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1978 Laverda Jota
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Dave Hawes has owned his Jota for three decades and it's clocked up over 90,000 miles. Earlier this year it was judged to be the Best RealClassic at the Ardingly Show...

Laverda’s one-litre three cylinder bike first broke cover at the Milan Show in 1969, but didn’t reach the showrooms until 1973 when it was finally released as the 3C. The 981cc, 80bhp beast weighed just 10lb more than its 750 twin stablemates and, suitably encouraged, would carry a brave rider to 130mph. At a stroke, Laverda sunk the future sales of their 750s!

Still, the 3C wasn’t quite enough for the British market and so the Jota was created by Roger Slater in 1976, using a tuned engine to raise the output to 90bhp at 8000rpm and top speed to a sniff under 140mph. It was definitely built for speed; the racing camshafts made trying to ride at anything under 3000rpm an unpleasant affair. The motor didn’t start to find its stride until 4000rpm by which time you’d passed the UK speed limit, and the stuttering exhaust grumble didn’t metamorph into a full-blooded bellow until 6500rpm or so.

1978 Laverda Jota with single seat and rearsets 1978 Laverda Jota

Yet the Jota appealed to many riders who desired a European muscle bike. Its looks helped. ‘The Jota’s lines were almost universally regarded as handsome’ says Raymond Ainscoe in his Osprey Collector’s Laverda book of 1991. ‘There was an elegant three-into-two exhaust system. The paintwork was superb, and even the chrome was passable – both entirely uncharacteristic for Italian machines.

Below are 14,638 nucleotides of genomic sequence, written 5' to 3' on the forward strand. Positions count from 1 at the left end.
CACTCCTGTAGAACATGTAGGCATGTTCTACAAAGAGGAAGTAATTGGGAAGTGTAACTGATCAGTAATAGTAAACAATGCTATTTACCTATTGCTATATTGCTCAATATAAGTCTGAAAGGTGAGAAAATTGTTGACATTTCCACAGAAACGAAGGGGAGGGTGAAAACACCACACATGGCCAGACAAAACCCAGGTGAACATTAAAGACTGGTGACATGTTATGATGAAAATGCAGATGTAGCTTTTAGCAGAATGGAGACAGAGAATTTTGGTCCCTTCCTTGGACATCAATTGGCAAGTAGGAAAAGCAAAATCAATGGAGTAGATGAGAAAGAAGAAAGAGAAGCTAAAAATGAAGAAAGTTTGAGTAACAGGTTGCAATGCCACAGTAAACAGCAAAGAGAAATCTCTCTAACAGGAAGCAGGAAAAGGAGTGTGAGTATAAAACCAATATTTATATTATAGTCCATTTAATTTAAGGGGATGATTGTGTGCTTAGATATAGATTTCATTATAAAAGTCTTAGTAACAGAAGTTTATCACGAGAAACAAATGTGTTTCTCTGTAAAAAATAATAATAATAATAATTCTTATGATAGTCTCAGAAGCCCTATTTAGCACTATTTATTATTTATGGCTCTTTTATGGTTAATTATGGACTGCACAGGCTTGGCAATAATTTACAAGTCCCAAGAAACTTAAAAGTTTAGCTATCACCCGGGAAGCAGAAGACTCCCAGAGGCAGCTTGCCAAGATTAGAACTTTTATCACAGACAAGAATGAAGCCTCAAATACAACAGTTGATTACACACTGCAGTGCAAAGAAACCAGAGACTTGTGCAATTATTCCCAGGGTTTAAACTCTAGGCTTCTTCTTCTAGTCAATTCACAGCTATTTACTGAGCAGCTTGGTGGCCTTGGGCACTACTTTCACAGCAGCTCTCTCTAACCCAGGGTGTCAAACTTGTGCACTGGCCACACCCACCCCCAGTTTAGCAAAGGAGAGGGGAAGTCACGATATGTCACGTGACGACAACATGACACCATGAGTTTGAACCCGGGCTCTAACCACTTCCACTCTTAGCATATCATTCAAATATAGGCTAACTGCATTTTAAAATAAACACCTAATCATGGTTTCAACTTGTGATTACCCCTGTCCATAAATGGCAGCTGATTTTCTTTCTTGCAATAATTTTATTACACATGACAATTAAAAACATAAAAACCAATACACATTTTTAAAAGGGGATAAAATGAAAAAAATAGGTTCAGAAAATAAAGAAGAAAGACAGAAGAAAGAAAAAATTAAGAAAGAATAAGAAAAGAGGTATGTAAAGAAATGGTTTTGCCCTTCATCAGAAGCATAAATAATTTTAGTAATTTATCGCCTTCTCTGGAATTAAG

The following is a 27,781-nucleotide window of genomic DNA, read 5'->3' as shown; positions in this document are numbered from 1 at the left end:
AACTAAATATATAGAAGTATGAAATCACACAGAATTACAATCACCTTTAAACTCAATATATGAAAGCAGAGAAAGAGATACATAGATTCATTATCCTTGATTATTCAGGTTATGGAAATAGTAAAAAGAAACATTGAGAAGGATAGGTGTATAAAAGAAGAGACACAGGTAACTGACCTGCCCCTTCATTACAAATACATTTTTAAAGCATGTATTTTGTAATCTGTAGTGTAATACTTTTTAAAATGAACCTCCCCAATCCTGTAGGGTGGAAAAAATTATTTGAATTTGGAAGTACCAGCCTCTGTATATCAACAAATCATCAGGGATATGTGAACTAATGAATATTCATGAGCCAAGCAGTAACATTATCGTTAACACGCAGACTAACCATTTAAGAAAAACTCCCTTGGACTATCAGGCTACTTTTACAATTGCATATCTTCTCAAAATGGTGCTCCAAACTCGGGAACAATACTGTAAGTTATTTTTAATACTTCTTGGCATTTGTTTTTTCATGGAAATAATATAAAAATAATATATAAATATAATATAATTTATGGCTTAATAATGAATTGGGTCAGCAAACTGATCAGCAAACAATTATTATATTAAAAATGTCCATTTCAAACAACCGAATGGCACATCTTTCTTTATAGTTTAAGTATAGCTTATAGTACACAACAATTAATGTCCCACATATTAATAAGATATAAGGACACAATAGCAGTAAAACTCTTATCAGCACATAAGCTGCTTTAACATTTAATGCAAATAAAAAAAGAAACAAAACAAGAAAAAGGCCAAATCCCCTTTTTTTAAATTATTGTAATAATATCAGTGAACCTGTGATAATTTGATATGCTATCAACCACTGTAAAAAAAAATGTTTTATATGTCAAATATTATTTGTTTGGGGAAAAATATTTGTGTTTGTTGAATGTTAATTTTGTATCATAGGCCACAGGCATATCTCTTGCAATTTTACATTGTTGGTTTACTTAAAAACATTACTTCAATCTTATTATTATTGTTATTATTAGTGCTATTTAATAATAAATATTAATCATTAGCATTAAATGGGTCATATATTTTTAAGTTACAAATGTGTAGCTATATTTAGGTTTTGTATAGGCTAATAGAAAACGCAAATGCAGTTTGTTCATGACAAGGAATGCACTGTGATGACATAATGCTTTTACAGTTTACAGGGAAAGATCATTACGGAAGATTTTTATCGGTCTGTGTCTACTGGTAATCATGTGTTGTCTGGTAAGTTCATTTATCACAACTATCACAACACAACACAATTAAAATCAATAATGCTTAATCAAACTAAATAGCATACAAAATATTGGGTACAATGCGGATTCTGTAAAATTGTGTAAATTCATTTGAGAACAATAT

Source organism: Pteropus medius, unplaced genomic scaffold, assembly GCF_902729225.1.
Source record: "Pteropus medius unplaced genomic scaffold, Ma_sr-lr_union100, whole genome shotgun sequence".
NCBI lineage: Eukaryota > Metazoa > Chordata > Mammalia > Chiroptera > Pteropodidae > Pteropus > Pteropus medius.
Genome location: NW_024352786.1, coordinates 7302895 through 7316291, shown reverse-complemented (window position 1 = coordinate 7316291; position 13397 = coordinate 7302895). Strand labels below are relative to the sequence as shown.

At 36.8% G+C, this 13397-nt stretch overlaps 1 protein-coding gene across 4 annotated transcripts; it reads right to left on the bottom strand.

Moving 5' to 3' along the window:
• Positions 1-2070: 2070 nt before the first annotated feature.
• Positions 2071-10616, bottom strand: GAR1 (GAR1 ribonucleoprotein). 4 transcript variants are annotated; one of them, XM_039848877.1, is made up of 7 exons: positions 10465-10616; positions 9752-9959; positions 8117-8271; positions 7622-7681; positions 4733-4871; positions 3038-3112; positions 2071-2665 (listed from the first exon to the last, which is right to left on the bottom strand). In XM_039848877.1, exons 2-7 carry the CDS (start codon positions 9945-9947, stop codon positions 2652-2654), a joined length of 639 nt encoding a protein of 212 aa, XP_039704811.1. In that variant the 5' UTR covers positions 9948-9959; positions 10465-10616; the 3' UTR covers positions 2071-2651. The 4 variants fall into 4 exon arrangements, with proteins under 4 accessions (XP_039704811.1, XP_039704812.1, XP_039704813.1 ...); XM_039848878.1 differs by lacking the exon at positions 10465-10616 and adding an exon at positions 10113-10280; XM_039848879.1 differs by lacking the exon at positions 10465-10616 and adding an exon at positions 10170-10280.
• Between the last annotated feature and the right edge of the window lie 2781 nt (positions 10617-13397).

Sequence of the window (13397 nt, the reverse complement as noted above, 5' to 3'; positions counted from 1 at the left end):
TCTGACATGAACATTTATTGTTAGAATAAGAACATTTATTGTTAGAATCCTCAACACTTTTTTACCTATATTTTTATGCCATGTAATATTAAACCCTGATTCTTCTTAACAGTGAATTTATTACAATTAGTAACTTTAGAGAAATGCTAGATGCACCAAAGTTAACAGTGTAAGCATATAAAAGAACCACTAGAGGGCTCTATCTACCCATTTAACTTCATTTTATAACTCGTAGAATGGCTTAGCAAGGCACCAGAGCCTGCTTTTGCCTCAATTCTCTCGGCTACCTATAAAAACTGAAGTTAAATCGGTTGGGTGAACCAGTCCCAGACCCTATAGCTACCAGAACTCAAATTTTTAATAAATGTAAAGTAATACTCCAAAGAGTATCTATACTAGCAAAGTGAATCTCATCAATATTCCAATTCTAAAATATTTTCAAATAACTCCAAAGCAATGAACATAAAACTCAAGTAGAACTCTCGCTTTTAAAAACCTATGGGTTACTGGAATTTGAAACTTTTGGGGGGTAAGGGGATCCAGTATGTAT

‘In 1976 this was the best sports motorcycle money could buy. But heavy, brutal and too much for many.’

At the time, Bike magazine agreed; ‘To get the most out of it the rider needs to heave the machine around with plenty of positive body language. Wring its neck down the straight, stick it into the corner and wrestle the beast down to where you want it. The long wheelbase makes the Jota understeer somewhat, widening the line through a bend. Don’t worry about that – just pull it down like you had your arms around its neck.’

The original triple engines used a 180-degree layout so that the two outer pistons moved in unison, a stroke away from the opposing middle piston. This produces plenty of power but is famed for its vibration, making long journeys a trial of endurance. From 1982 the crankshaft was re-jigged with the cranks balanced at equal intervals on 360-degrees to create the 120 Jota which was notably smoother (and rubber mounting the engine helped, too).

Note the Thousand Yard Stare developed by many Jota riders... Dave Hawes with his 1978 Laverda Jota

The bike you see here belongs to RC reader Dave Hawes, who won the Best RealClassic award at the 2008 spring South of England Show, not least due to his heroic ride to get to Ardingly in the snow. Some 30 years ago, Dave was convinced that it was the bike for him, and he purchased the Jota when it was brand-spanking, squeaky-clean new. Back then it cost him £2250 (which is rather less than a top end rebuild will cost these days!). Since then Dave has travelled some 91,000 miles on the Jota, and not too many of them in unseasonal snow…